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STRANGER THAN PARADISE (director/writer: Jim Jarmusch; cinematographer: Tom DiCillo; editors: Jim Jarmusch/Melody London; music: John Lurie; cast: John Lurie (Willie), Eszter Balint (Eva), Richard Edson (Eddie), Cecilia Stark (Aunt Lottie), Danny Rosen (Billy), Rammellzee (Man with money); Runtime: 89; MPAA Rating: R; producer: Sara Driver; MGM Home Entertainment; 1984-USA/West Germany)
“It’s a hipster version of Marty.”

Reviewed by Dennis Schwartz

A top-draw slacker comedy shot on a shoestring budget, that beat the Coen Brothers to the punch in getting to a new way to make modern-day wacky comedies. It takes no prisoners in going for style over plot, and in using its depressing landscape to set a bleak mood and unearth funny but damning emotional responses. It’s a hipster version of Marty. The droll comedy is crackling as both a road movie and a character study in alienation. Jim Jarmusch’s (“Dead Man”/Mystery Train”/”Night on Earth”) brilliant low-key second feature after Permanent Vacation (1980) features characters wearing cheap fedoras they don’t remove even when retiring for the night and a music range from Bartok to Screamin’ Jay Hawkins; it’s a minimalist film where scenes suddenly end in a fade-out to black. Jarmusch divides it into three parts in different locations that all have the same forlorn look, as he takes us from the slums of Manhattan’s Lower East Side to a wintry barren rundown working-class section of Cleveland and finally to a dreary remote east coast part of Florida. It’s a genteel comedy where sex, vulgarity and violence are not part of the non-action story. The indie gem was shot in 16- millimeter black-and-white and blown up to 35 millimeter, with its images purposefully appearing faded to give it a bum’s rush look.

Irritable Aunt Lottie (Cecilia Stark) from Cleveland calls up dead-beat thirtysomething NY family member Willie (John Lurie, musician with the Lounge Lizards) and tells him his pretty 16-year-old cousin from Hungary, Eva (Eszter Balint), is arriving by plane and he should keep her for ten days before putting her on the train to Cleveland, as she has to be in the hospital. The reluctant Willie, who is a slacker with no visible means of support other than being a small-time gambler on the ponies and a cheating poker player, dutifully obeys but goes out of his way to be cold to Eva. But Eva’s a piece of work and no helpless female foreigner, who soon earns Willie’s respect by scoring some food and Chesterfields by shoplifting. The only visitor to Willie’s dumpy apartment is his socially misfit friend Eddie (Richard Edson), who is polite but handles himself in an awkward manner that is ripe for comedy. When Eva departs to stay with the elderly Hungarian speaking Aunt Lottie, the boys miss her even though they hardly conversed and did nothing while she was here but watch television. A year passes and the boys have a nest egg of $600 from cheating at cards and winning at the track, and borrow a friend’s battered car to visit Eva in Cleveland. She welcomes them with open arms, and when they leave after a few days of watching TV, going to a kung-fu movie to accompany Eva on her date and visiting a frozen Lake Erie, they take her with them to Florida. But they leave her in a dumpy seaside motel in the rural part of Florida, as they take a big hit at the dog track. When they leave her again the next day to bet their last few dollars at the horse track, Eva in a strange way comes into a lot of money and splits but not before leaving them a note and some money.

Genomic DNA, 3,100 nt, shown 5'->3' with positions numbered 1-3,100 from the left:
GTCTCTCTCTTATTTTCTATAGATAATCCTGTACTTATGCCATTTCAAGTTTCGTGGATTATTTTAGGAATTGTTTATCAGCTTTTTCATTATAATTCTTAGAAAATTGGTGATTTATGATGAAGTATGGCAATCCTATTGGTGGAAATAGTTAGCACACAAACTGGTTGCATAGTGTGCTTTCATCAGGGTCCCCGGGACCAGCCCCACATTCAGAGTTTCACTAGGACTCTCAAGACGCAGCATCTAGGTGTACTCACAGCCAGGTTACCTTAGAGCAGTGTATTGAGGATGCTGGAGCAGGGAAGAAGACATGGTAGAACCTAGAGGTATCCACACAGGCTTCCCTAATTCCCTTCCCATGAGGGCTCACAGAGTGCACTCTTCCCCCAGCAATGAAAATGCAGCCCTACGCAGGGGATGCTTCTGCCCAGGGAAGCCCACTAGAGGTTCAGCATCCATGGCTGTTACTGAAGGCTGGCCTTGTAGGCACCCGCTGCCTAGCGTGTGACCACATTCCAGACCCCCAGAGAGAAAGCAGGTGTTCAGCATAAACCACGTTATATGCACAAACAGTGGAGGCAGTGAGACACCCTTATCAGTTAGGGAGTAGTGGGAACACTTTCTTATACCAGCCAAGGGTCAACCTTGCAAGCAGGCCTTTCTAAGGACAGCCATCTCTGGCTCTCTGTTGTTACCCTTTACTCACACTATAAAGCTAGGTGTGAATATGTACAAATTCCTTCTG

In the end, the three similar kooky types have a complete breakdown in communication and go their separate ways. It’s the kind of strange film that has a deliciously tart wit and is funny in a heady way that current successful slacker filmmakers like a Judd Apatow can’t approach but through lowbrow crude humor that is immature at best.


Dennis Schwartz: “Ozus’ World Movie Reviews”